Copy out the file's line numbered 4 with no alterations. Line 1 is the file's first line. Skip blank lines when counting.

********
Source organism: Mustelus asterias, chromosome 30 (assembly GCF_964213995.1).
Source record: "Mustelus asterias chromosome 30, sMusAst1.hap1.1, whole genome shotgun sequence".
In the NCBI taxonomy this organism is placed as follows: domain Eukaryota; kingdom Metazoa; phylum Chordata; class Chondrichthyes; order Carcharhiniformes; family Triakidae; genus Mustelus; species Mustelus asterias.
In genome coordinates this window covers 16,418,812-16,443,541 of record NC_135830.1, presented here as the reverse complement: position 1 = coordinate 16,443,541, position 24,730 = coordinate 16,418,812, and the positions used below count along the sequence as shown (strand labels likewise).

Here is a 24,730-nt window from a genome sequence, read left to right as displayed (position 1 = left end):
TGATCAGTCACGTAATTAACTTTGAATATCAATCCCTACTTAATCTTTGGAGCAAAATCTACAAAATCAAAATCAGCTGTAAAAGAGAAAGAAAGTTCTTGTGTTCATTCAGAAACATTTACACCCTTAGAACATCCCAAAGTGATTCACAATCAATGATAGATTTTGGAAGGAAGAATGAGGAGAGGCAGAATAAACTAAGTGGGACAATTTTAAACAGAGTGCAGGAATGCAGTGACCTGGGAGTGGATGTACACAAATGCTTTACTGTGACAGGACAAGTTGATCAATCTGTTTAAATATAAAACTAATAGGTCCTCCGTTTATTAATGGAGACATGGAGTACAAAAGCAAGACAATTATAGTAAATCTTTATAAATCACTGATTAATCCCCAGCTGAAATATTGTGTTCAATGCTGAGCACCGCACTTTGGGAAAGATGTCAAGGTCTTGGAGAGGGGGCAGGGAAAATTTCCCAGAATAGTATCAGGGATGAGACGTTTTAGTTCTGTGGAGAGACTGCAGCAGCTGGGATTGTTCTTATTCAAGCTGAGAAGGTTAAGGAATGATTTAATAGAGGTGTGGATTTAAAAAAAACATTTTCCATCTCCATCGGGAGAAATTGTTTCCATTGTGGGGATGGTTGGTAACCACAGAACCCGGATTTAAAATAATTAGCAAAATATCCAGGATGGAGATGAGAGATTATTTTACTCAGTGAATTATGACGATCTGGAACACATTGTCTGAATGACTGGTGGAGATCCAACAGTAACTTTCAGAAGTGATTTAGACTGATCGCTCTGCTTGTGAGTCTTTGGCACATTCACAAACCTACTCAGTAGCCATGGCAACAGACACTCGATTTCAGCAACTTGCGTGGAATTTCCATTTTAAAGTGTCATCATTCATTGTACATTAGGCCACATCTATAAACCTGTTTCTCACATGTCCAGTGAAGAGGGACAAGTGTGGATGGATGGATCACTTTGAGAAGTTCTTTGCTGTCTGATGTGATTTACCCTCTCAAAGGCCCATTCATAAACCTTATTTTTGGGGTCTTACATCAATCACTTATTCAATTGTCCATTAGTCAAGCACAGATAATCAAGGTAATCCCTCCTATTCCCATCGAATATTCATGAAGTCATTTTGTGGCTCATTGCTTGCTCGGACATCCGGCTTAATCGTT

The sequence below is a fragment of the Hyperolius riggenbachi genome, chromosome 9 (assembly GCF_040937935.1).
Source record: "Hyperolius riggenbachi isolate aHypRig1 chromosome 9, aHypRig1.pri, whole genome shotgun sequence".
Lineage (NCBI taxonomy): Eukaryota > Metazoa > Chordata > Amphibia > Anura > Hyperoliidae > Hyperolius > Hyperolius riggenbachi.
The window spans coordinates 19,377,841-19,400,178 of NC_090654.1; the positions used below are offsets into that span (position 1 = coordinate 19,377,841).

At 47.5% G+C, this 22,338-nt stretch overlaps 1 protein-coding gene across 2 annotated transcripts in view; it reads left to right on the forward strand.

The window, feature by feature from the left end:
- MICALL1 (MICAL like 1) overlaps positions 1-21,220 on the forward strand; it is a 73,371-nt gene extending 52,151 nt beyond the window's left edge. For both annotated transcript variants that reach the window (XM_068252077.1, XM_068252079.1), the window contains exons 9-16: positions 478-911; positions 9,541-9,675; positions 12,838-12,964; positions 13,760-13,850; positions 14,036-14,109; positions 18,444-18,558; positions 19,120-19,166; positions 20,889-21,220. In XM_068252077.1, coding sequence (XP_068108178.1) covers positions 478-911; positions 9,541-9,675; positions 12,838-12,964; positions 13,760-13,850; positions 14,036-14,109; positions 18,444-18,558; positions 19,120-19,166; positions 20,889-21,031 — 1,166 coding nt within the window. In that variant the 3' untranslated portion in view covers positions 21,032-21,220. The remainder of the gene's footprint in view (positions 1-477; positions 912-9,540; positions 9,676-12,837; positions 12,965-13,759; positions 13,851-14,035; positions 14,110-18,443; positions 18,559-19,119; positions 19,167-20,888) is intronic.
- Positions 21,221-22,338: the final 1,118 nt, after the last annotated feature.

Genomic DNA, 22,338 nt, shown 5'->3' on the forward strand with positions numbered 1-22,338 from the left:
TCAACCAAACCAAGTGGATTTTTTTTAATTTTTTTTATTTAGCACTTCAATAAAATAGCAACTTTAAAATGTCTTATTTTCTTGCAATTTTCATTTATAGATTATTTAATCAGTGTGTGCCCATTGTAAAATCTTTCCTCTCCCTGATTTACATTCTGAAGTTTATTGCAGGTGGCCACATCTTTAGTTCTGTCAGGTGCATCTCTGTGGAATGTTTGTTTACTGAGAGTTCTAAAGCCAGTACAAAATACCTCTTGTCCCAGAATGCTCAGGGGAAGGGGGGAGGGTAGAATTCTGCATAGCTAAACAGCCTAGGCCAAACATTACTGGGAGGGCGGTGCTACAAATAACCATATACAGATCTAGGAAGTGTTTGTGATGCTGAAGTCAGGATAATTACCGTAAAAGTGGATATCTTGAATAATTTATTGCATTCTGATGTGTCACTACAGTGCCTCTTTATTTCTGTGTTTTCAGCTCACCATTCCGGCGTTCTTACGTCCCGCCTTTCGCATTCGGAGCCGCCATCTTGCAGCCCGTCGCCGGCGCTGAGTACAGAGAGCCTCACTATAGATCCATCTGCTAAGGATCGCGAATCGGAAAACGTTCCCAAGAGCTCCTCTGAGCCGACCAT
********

In genome coordinates this window covers 16,418,812-16,443,541 of record NC_135830.1, presented here as the reverse complement: position 1 = coordinate 16,443,541, position 24,730 = coordinate 16,418,812, and the positions used below count along the sequence as shown (strand labels likewise).